"There is sufficient evidence of a causal relationship between formaldehyde exposure and cancers of the upper respiratory tracts, with the strongest evidence for nasopharyngeal and sino-nasal cancers," the draft assessment made public on Wednesday concludes. "There is also sufficient evidence of a causal association between formaldehyde exposure and lymphohematopoietic cancers, with the strongest evidence of Hodgkin's lymphoma and leukemia, particularly myleloid leukemia.
From the EPA's website:
On June 2, the U.S. Environmental Protection Agency (EPA) will release for independent peer review and public comment a draft human health assessment for formaldehyde that focuses on evaluating the potential toxicity of inhalation exposures to this chemical. Formaldehyde is widely used and can be found in many consumer products.
This assessment will help EPA and others to determine the level of risk it poses to Americans’ health. EPA undertook this assessment because there have been a number of potentially significant new studies published since EPA's last review of formaldehyde toxicity.
EPA’s draft formaldehyde assessment will be reviewed by an expert panel convened by the National Academy of Sciences. EPA will consider all public comments on its draft and will use the guidance from the National Academy of Sciences as it completes its IRIS Health Assessment for Formaldehyde.
EPA will accept written comments on the draft assessment for 90 days after it appears in the Federal Register on June 2.
The next step, according to the Integrated Risk Information System (IRIS) website is:
Concluding the public review and comment period, public listening session, and NAS independent scientific peer review, the draft Toxicological Review will be revised and will then be submitted for a final Internal EPA review and an EPA-led Interagency Science Discussion. As a last step, the final assessment will be posted on the IRIS database.
If listed as a carcinogen by the USEPA, further regulatory action will result.
So here we have an example of major regulatory and legislative victories for Democrats.
Under the radar? -- yes.
Done without great fanfare? -- yes.
Making our country a better place for Americans through appropriate and reasonable regulation? -- absolutely, positively yes.
I'm just sayin'...
P.S. in my previous diary I also mentioned that Senator David Vitter had put a hold on the nomination of Paul Anastas to be the EPA's assistant administrator in charge of its Office of Research and Development simply because of his stance on formaldehyde regulation:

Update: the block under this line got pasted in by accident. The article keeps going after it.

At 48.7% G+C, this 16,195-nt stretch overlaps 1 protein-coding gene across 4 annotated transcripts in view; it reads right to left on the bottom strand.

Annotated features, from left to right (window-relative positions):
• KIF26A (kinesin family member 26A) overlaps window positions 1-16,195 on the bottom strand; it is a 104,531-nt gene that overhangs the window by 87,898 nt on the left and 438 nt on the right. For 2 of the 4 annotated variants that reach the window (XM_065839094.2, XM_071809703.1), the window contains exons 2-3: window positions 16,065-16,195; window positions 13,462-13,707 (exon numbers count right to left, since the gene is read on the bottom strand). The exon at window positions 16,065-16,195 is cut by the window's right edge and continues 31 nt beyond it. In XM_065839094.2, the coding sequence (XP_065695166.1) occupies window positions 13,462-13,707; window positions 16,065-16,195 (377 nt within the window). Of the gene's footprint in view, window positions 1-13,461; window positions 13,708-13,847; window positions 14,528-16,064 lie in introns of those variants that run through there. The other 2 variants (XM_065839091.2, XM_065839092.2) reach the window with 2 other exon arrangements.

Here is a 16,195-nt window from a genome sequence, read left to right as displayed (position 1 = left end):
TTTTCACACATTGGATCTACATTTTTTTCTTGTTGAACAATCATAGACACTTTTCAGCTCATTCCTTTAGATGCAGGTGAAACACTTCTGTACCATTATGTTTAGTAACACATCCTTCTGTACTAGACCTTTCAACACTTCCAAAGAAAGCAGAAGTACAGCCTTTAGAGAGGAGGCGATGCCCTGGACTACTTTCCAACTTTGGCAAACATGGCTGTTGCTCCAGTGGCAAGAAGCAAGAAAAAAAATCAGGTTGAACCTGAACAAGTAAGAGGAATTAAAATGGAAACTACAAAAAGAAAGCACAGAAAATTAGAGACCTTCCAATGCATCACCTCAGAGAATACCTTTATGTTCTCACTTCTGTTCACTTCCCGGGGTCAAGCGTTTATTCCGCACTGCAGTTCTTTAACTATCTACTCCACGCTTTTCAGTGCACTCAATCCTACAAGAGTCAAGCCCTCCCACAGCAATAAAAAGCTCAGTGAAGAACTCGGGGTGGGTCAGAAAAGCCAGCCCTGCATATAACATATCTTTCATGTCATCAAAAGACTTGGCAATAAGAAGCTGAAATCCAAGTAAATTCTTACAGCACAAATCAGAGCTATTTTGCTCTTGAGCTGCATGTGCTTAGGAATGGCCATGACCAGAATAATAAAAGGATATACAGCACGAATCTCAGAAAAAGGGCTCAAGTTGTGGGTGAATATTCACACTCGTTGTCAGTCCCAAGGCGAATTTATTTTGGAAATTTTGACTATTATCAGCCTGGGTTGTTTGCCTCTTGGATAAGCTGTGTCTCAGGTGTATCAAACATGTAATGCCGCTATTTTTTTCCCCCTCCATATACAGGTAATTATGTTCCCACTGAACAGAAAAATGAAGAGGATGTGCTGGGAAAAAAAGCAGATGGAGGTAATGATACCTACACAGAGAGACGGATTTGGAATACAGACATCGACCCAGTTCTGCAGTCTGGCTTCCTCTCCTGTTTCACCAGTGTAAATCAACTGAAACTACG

This rulemaking is in progress but it has become as political football. Louisiana Republican Senator David Vitter is blocking the appointment of Paul Anastas to a position as EPA's assistant administrator in charge of its Office of Research and Development. Anastas is known as the "Father of Green Chemistry" and is a superb choice for this position. However, Vitter wants the EPA to study formaldehyde more. What's that? A Republican Senator using delay tactics to prevent sensible consumer protection? What. Are. The. Odds???
After his nomination back in May, a key Senate panel easily approved Anastas in July. But now, Louisiana Republican Senator David Vitter is blocking Anastas' nomination because he wants the EPA to submit to a review of its formaldehyde risk assessment by the US National Academy of Sciences (NAS). [...]
The agency disagrees with Vitter's position and believes additional research is unnecessary. 'The research has been done and we are ready to move forward,' states agency spokesperson Adora Andy. The concern is that an NAS study could delay resolution and action on formaldehyde toxicity.
This has finally changed and Dr. Anastas is now the EPA's assistant administrator in charge of its Office of Research and Development. Although he was nominated in May 2009 by President Obama, it took until this year for him to be installed in the position when, last December, the EPA conceded to Vitter's demand that the National Academy of Sciences serve the peer review body for its full formaldehyde toxicity assessment.